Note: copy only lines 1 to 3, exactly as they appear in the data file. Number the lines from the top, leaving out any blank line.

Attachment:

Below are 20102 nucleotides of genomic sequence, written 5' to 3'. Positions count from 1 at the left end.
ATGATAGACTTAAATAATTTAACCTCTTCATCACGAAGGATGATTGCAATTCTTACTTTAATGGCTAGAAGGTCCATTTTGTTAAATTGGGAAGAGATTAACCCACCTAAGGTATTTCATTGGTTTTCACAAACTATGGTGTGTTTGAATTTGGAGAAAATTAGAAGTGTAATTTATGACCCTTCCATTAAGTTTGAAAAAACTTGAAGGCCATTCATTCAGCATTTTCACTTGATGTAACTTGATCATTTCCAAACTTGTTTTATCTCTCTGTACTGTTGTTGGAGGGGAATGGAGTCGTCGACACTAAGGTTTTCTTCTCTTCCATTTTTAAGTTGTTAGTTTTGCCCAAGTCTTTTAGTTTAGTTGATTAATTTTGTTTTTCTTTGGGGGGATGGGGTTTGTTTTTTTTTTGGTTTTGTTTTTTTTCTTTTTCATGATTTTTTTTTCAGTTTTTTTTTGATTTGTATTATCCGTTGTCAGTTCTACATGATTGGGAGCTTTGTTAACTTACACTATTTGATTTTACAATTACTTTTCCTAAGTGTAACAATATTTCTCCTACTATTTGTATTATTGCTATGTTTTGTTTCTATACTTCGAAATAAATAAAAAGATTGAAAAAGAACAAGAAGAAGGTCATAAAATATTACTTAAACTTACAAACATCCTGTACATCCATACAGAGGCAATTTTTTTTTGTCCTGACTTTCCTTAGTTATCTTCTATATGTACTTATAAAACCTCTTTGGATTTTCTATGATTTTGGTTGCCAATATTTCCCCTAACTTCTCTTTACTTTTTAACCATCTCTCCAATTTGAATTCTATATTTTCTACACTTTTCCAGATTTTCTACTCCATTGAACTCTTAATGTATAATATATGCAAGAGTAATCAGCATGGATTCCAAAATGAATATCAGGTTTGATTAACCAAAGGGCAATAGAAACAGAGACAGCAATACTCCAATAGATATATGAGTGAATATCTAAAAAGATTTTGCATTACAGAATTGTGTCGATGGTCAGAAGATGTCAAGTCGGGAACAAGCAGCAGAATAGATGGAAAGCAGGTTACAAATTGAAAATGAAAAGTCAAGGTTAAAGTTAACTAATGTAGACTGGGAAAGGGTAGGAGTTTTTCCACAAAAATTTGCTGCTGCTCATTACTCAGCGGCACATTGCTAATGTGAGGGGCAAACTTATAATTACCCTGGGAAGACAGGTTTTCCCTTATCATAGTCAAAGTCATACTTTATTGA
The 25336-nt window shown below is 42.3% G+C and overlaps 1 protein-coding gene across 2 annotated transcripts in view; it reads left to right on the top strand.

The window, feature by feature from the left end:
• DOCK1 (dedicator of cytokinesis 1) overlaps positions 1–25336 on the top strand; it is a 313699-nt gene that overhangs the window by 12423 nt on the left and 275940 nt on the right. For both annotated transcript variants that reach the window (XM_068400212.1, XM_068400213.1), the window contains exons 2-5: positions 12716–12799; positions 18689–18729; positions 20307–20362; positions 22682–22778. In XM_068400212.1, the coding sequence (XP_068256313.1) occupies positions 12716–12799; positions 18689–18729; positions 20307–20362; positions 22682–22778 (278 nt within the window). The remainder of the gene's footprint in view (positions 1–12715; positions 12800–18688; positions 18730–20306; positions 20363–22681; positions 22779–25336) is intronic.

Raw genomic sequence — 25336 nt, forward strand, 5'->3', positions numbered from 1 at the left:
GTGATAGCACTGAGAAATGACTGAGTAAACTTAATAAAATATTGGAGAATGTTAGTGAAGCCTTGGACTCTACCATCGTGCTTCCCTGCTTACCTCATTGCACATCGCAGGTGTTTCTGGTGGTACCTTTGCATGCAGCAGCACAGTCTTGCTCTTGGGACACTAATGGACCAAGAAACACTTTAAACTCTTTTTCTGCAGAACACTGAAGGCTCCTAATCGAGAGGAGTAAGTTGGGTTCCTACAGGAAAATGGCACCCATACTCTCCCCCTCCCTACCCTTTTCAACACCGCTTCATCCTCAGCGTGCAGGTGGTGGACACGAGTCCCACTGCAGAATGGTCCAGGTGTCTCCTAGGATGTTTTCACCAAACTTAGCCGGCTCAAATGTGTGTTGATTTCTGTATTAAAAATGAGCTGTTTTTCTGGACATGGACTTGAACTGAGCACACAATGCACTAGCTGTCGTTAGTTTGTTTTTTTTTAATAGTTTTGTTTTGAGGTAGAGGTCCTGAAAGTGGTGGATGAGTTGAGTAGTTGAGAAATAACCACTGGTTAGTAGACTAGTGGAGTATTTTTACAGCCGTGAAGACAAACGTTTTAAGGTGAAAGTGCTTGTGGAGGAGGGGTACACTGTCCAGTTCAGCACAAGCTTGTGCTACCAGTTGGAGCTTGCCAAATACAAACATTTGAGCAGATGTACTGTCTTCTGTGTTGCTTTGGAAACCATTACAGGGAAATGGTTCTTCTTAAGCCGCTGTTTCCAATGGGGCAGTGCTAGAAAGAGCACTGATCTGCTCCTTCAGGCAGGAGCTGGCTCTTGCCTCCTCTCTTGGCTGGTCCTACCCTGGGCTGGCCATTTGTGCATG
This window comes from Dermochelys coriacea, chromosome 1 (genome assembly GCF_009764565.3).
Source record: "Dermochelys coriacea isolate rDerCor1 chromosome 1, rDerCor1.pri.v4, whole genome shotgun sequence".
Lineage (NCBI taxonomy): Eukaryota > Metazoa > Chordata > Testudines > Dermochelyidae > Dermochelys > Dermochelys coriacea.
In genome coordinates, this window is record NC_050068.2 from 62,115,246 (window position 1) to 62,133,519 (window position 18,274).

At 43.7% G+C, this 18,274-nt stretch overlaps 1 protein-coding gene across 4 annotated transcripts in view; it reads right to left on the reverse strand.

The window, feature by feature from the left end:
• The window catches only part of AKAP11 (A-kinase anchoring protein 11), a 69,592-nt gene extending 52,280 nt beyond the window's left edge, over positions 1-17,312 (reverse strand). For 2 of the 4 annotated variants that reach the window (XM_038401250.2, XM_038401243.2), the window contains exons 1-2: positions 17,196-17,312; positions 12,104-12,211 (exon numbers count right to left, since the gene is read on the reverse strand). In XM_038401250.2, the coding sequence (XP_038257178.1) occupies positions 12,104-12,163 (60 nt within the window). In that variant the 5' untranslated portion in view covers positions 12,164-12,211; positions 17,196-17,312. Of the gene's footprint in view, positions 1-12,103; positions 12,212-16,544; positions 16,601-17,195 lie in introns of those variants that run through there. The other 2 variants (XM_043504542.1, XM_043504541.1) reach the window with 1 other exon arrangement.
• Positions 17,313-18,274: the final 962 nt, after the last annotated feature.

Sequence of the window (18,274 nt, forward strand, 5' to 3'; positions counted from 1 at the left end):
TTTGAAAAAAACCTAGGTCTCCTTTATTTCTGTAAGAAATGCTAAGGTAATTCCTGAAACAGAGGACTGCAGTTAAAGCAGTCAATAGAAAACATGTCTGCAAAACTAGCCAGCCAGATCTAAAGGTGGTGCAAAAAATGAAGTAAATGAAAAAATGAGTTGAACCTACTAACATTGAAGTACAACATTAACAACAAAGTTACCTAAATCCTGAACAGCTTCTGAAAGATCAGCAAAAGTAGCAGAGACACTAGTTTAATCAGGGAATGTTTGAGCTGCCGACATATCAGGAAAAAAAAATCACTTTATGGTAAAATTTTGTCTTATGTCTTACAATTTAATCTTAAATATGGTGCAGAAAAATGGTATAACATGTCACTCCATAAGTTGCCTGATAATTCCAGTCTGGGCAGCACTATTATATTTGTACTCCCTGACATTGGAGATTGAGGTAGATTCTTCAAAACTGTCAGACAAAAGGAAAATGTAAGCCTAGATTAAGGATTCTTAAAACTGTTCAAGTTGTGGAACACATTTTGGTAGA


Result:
Below are 20102 nucleotides of genomic sequence, written 5' to 3'. Positions count from 1 at the left end.
ATGATAGACTTAAATAATTTAACCTCTTCATCACGAAGGATGATTGCAATTCTTACTTTAATGGCTAGAAGGTCCATTTTGTTAAATTGGGAAGAGATTAACCCACCTAAGGTATTTCATTGGTTTTCACAAACTATGGTGTGTTTGAATTTGGAGAAAATTAGAAGTGTAATTTATGACCCTTCCATTAAGTTTGAAAAAACTTGAAGGCCATTCATTCAGCATTTTCACTTGATGTAACTTGATCATTTCCAAACTTGTTTTATCTCTCTGTACTGTTGTTGGAGGGGAATGGAGTCGTCGACACTAAGGTTTTCTTCTCTTCCATTTTTAAGTTGTTAGTTTTGCCCAAGTCTTTTAGTTTAGTTGATTAATTTTGTTTTTCTTTGGGGGGATGGGGTTTGTTTTTTTTTTGGTTTTGTTTTTTTTCTTTTTCATGATTTTTTTTTCAGTTTTTTTTTGATTTGTATTATCCGTTGTCAGTTCTACATGATTGGGAGCTTTGTTAACTTACACTATTTGATTTTACAATTACTTTTCCTAAGTGTAACAATATTTCTCCTACTATTTGTATTATTGCTATGTTTTGTTTCTATACTTCGAAATAAATAAAAAGATTGAAAAAGAACAAGAAGAAGGTCATAAAATATTACTTAAACTTACAAACATCCTGTACATCCATACAGAGGCAATTTTTTTTTGTCCTGACTTTCCTTAGTTATCTTCTATATGTACTTATAAAACCTCTTTGGATTTTCTATGATTTTGGTTGCCAATATTTCCCCTAACTTCTCTTTACTTTTTAACCATCTCTCCAATTTGAATTCTATATTTTCTACACTTTTCCAGATTTTCTACTCCATTGAACTCTTAATGTATAATATATGCAAGAGTAATCAGCATGGATTCCAAAATGAATATCAGGTTTGATTAACCAAAGGGCAATAGAAACAGAGACAGCAATACTCCAATAGATATATGAGTGAATATCTAAAAAGATTTTGCATTACAGAATTGTGTCGATGGTCAGAAGATGTCAAGTCGGGAACAAGCAGCAGAATAGATGGAAAGCAGGTTACAAATTGAAAATGAAAAGTCAAGGTTAAAGTTAACTAATGTAGACTGGGAAAGGGTAGGAGTTTTTCCACAAAAATTTGCTGCTGCTCATTACTCAGCGGCACATTGCTAATGTGAGGGGCAAACTTATAATTACCCTGGGAAGACAGGTTTTCCCTTATCATAGTCAAAGTCATACTTTATTGA
The 25336-nt window shown below is 42.3% G+C and overlaps 1 protein-coding gene across 2 annotated transcripts in view; it reads left to right on the top strand.